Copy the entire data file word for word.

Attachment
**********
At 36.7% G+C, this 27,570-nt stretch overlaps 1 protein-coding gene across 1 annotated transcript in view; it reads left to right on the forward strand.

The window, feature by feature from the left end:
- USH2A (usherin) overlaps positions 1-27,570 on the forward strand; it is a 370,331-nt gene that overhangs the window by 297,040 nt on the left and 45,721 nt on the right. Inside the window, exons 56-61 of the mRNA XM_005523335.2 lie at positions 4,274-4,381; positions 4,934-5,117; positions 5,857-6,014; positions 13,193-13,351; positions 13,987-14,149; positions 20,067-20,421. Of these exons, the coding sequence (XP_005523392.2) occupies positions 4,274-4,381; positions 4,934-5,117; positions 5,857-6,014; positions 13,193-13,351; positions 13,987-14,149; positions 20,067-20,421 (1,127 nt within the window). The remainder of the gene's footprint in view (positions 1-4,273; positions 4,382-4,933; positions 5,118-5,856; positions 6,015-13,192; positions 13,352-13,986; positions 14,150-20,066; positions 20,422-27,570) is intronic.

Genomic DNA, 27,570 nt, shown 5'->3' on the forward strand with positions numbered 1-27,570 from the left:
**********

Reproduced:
At 36.7% G+C, this 27,570-nt stretch overlaps 1 protein-coding gene across 1 annotated transcript in view; it reads left to right on the forward strand.

The window, feature by feature from the left end:
- USH2A (usherin) overlaps positions 1-27,570 on the forward strand; it is a 370,331-nt gene that overhangs the window by 297,040 nt on the left and 45,721 nt on the right. Inside the window, exons 56-61 of the mRNA XM_005523335.2 lie at positions 4,274-4,381; positions 4,934-5,117; positions 5,857-6,014; positions 13,193-13,351; positions 13,987-14,149; positions 20,067-20,421. Of these exons, the coding sequence (XP_005523392.2) occupies positions 4,274-4,381; positions 4,934-5,117; positions 5,857-6,014; positions 13,193-13,351; positions 13,987-14,149; positions 20,067-20,421 (1,127 nt within the window). The remainder of the gene's footprint in view (positions 1-4,273; positions 4,382-4,933; positions 5,118-5,856; positions 6,015-13,192; positions 13,352-13,986; positions 14,150-20,066; positions 20,422-27,570) is intronic.

Genomic DNA, 27,570 nt, shown 5'->3' on the forward strand with positions numbered 1-27,570 from the left: